Child riding a bike outdoors

Having Fun Safely During Respiratory Illness Season: A Guide for Parents

We have learned how to live with respiratory illnesses.  These are illnesses that affect our respiratory system--our breathing--and cause runny nose, stuffy nose, sore throat, and/or cough.  Examples of respiratory illnesses are cold, flu, COVID-19 and respiratory syncytial virus (RSV).  Since the COVID-19 epidemic, we have learned that:

  • respiratory viruses spread in the air.
  • there are vaccines for some respiratory illnesses like COVID-19 and flu.
  • mask wearing can protect us from spreading respiratory illnesses, especially when they are spreading in the community

As we are going more places and doing more things, especially during the respiratory illness season, we are more likely to be exposed to these illnesses.  Lessons from the COVID-19 pandemic can help us choose activities that are fun and safe for our families.

How much risk is safe for your family?

Start by thinking about who lives in your home and their risk of getting severely ill from respiratory infections.

  • Is everyone up-to-date on their vaccines?
  • Is anyone over 65 years old?
  • Does anyone have an illness that weakens their immune system?
  • Does your child have asthma or any other condition that puts them at higher risk?
  • Does anyone have a job that makes them more likely to get respiratory infections?

If you live with people who are already at high risk for severe infections, you may need to choose activities that are less likely to expose you and your children to viruses and bacteria that cause respiratory illness.


Any activity, in any location, will be safer if all eligible people are up-to-date on their vaccinations.  Camps, sports teams, and other activities that require vaccines are safer choices.  When you plan a big family event, you can check with family members to know who is vaccinated ahead of time and who has symptoms of illness.


The U.S. Centers of Disease Control and Prevention still recommends testing for COVID-19 if you have symptoms or have been exposed. Testing adds another layer of safety by identifying anyone who has COVID-19 before they can spread it to others.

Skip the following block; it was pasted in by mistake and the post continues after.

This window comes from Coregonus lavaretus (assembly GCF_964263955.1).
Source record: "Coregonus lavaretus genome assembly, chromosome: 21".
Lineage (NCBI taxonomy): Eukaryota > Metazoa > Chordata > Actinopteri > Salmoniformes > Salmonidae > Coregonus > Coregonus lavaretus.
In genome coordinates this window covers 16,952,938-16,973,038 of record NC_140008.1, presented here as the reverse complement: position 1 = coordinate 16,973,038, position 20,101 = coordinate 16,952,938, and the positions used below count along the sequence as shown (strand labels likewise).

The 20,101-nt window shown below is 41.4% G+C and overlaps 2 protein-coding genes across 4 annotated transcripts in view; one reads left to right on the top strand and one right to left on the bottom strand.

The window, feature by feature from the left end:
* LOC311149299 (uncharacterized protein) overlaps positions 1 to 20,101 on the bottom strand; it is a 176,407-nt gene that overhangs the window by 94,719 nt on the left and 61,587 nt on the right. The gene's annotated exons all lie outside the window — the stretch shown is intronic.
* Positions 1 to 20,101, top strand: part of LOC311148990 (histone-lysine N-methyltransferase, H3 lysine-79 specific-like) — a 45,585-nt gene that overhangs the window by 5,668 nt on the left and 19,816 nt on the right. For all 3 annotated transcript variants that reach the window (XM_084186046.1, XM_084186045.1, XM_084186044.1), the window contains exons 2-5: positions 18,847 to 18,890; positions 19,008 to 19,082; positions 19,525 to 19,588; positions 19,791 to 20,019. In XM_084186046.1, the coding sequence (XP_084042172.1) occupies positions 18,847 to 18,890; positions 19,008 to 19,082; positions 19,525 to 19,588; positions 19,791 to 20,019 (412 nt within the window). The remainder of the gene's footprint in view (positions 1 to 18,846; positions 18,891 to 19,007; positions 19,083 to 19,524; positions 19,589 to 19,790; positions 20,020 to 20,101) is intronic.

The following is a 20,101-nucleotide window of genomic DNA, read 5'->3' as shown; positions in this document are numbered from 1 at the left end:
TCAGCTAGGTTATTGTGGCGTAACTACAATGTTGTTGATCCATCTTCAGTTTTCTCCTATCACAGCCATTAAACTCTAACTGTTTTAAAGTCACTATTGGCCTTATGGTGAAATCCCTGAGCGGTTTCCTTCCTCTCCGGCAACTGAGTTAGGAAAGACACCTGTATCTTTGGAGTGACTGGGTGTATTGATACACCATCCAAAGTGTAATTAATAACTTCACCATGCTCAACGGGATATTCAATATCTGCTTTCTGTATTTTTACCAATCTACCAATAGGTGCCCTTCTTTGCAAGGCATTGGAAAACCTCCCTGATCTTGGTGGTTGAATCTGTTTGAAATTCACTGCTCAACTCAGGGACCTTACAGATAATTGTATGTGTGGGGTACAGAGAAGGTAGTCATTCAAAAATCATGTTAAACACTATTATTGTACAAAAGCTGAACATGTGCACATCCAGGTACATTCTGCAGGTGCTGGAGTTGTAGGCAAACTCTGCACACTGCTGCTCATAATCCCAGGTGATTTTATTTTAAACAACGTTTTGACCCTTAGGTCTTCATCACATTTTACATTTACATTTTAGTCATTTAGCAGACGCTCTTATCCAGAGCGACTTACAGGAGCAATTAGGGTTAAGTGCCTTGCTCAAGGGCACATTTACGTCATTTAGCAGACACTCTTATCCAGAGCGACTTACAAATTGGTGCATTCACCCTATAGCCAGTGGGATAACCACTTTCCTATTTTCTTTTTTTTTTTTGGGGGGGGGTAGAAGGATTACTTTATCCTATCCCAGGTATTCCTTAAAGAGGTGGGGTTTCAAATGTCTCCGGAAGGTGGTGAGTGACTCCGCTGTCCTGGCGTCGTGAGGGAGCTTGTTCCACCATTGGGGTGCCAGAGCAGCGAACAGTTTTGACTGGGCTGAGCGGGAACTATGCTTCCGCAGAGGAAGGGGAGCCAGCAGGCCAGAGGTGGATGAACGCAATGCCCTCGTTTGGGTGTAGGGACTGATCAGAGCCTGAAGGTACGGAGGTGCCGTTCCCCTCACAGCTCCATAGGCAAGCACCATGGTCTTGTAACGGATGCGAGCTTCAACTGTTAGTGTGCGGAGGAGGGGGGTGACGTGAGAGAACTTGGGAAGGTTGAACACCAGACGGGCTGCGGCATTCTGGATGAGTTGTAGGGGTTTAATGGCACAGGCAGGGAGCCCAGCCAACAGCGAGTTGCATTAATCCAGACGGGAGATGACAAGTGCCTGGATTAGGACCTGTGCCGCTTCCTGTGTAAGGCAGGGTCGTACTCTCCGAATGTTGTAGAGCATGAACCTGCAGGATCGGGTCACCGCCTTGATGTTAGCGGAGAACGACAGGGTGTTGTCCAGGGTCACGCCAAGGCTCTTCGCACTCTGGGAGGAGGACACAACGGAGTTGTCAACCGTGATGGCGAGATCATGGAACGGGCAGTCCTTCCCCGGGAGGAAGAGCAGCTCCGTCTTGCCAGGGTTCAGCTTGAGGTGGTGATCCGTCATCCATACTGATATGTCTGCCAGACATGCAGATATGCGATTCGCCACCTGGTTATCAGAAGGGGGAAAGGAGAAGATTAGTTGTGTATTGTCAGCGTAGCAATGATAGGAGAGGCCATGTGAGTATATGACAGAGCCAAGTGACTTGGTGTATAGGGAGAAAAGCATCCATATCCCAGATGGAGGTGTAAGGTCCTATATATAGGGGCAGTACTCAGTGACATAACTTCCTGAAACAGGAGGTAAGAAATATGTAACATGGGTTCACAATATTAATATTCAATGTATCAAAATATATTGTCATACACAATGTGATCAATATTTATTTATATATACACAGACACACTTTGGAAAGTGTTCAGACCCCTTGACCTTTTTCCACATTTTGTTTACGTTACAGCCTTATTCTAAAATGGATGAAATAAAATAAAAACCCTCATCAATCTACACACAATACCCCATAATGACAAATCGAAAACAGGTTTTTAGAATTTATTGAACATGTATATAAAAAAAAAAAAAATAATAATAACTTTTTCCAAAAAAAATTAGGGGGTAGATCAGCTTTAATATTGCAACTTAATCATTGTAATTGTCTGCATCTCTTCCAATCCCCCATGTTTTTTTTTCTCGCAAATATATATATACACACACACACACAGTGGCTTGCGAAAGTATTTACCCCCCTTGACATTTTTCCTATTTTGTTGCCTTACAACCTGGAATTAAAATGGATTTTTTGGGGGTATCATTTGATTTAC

How severe are respiratory illnesses in your local community?

Follow the guidance from your local public health department to protect your health and children’s health. You can check how severe the respiratory illnesses in your community are by using disease trackers: 


You are less likely to catch or spread respiratory illnesses when you are outdoors.  You can make indoor spaces safer by opening doors and windows and letting fresh air in, or filtering air through a ventilation system or a portable air filter.  Here are some examples of how to make a safer choice:

  • An outdoor birthday party is safer than an indoor one.
  • Swim lessons in an outdoor pool are safer than in an indoor pool.
  • Eating in a restaurant's outdoor seating is safer than eating inside a crowded restaurant.
  • A day trip to the zoo is safer than visiting an indoor aquarium.
  • A class held in a building with fresh air flow is better than in a building with stuffy, stale air.
Will people be wearing masks?

The program or facility you are visiting may recommend wearing a mask when indoors.  Some people may choose to wear a mask to protect themselves and others from getting a respiratory illness, for example if they:

  • have a respiratory illness symptom
  • have been exposed to a person who may be infectious

When traveling in close quarters on crowded airplanes or buses, you may consider wearing a mask. Mask wearing is suggested when COVID-19 hospital admission levels are medium or high in your county.

Will there be crowds?

In crowded public spaces, especially indoors, viruses can build up in the air around you.  Outdoors, you have space to spread out and keep your distance from others.  When spending time with friends, your child can ride bikes, go to a beach or park, or play outdoors to avoid crowding close together.

How important is the event to your child or your family?

Risk is not the only factor when deciding whether or not to do an activity.  Taking part in a coming-of-age ceremony, wedding, or memorial service rekindles vital bonds with your family and spiritual community.  Playing sports, joining clubs, and having play dates improves your child's physical, emotional, and mental health.  Your job may require you to work in person and enroll your child in a child care program.

There will always be risk in any activity.  Rather than trying to remove all risk from a given activity, focus on reducing risk.  Keep in mind that healthy children are usually at low risk for severe illness or death.  You can lower your risk even more by getting your family vaccinated, wearing a face mask, and socializing outdoors, especially when there is a recent increase in illness in your community.

Updated July 2023, UCSF California Childcare Health Program

This article was made possible with funding from the UCSF Chancellor's Fund.

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